Tuesday, November 13, 2012

Letter of thanks to Maple Ridge/Pitt Meadows from HUB

Honourable Mayors, Councilors and municipal staff:

On behalf of HUB, Your Cycling Connection (formerly Vancouver Area Cycling Coalition), we would like to extend thanks to the District of Maple Ridge and City of Pitt Meadows for a number of recent cycling & pedestrian infrastructure projects that are visibly and tangibly improving these modes of transportation in our communities.

It is the view of HUB, that a safe and contiguous network of cycling and pedestrian routes from east-to-west and north-to-south in our community would act to encourage people to consider transportation options other than the automobile for "some" of their local trips. With safety being paramount in the minds of current and considering cyclists, some form of separation (whether by space or physical barrier) from travelling vehicles is always preferred to the situation of a cyclist hugging the edge of a busy, fast-moving roadway. It is also recognized that where vehicular traffic can be slowed to 30km/hour or less using traffic-calming methods, cyclists can safely integrated with vehicles. 

In addition to existing cycling infrastructure, recently completed or currently under-construction in Maple Ridge and Pitt Meadows we see a number of projects which should serve to encourage people to safely venture out on their bikes for more trips of exercise and health, recreation, school, business and shopping.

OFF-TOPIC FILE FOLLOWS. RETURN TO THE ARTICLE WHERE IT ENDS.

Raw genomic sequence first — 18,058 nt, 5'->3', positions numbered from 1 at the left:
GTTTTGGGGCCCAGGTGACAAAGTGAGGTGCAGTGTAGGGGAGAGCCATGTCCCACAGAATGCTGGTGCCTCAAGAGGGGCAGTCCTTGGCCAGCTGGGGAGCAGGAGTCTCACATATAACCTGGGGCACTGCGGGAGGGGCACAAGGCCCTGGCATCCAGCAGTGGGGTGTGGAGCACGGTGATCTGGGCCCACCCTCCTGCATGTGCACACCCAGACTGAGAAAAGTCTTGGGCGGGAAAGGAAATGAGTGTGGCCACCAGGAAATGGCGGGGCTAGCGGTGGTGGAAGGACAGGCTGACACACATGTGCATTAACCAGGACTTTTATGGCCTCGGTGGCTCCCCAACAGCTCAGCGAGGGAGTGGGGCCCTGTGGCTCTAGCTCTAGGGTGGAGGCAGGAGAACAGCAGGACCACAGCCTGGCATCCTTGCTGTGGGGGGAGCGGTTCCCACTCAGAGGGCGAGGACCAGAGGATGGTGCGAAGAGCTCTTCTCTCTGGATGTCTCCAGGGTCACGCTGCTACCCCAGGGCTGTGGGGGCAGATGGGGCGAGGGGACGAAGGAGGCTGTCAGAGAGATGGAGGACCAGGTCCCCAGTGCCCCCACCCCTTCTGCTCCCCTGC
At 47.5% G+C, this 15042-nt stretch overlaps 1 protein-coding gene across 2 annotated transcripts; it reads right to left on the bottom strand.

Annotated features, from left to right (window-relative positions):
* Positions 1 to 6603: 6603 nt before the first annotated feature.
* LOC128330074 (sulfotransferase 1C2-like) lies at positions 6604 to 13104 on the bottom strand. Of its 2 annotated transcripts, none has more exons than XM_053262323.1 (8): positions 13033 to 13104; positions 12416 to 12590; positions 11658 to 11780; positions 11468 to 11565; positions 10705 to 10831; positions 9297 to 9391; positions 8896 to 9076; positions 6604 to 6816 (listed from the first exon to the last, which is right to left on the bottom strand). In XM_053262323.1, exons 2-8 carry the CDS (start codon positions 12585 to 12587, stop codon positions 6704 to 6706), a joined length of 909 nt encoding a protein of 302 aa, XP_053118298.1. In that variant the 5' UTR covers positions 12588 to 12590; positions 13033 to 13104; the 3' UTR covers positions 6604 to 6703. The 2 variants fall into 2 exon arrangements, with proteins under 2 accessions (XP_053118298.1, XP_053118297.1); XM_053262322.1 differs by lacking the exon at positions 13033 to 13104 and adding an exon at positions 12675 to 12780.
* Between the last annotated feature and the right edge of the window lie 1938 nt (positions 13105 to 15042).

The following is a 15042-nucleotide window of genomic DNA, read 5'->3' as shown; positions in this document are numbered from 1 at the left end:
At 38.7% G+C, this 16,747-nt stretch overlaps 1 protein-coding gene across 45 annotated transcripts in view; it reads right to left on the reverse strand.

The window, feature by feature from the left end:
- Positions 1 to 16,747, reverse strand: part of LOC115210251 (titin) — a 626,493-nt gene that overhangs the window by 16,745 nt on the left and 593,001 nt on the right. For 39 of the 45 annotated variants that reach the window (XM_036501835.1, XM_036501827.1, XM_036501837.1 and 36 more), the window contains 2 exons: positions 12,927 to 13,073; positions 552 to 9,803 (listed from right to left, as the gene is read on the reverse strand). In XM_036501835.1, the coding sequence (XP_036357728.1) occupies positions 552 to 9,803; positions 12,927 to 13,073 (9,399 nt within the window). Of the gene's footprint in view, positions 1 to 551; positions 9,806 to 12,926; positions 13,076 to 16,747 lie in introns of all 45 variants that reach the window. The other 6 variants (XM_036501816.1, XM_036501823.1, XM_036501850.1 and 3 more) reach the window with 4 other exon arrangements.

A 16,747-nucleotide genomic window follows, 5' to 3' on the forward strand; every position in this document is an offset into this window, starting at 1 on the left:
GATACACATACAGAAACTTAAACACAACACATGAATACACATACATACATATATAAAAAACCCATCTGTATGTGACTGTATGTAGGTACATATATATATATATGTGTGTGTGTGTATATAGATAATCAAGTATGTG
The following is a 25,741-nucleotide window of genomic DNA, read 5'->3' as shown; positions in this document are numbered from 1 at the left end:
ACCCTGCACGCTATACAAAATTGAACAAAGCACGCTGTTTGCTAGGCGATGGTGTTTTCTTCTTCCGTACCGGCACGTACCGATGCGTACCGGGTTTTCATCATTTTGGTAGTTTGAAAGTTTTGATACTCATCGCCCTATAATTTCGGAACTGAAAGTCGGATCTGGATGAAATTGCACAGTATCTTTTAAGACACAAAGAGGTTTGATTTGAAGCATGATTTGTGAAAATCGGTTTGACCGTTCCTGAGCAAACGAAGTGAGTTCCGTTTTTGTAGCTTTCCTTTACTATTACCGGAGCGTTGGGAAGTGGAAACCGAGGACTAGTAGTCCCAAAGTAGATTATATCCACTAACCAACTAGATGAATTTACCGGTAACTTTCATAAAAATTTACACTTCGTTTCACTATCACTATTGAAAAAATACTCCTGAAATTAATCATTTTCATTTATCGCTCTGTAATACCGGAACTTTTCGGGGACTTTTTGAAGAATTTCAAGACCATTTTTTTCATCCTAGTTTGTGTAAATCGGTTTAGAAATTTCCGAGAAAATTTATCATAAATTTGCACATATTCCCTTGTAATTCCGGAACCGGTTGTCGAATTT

Among the recent projects in Maple Ridge:
• 240th Street, painted cycling lanes on both sides
• 232nd Street, painted cycling lanes on both sides
• 122nd Avenue/Mountainview Crescent, traffic-calmed roadway and broad Multi-User-Pathway (MUP) on both sides.
• Abernathy Way, separated MUP 
• 227th Street, broad multi-user sidewalks on both sides
• 117th Avenue/Thorne Avenue, signed shared roadway and traffic-calming
• Hammond to Pitt Meadows recreational trail  

Recent projects in Pitt Meadows:
• New Pedestrian and Cycling Master Plan
• Kennedy Road MUP
• McLean Park access
• HUB also recognizes Pitt Meadows' significant pre-existing cycling network and investments and their leadership in this regard.

Thanks again for all your contributions to this essential piece of the local transportation puzzle and we look forward to continued work toward a safe, inter-connecting and well-used cycling and pedestrian network.

Rick Halas, Ivan Chow, Jackie Chow, Alex Pope, Peter Jongbloed, Barry Bellamy, Dave Rush
HUB, Your Cycling Connection

Sunday, November 11, 2012

Did you think the Dutch already have it all?

Well, think again. Forever searching for further possible improvements, the Dutch are considering installing heated bike paths. Every year during the winter months, thousands of cyclists are injured when they fall on slippery bike paths.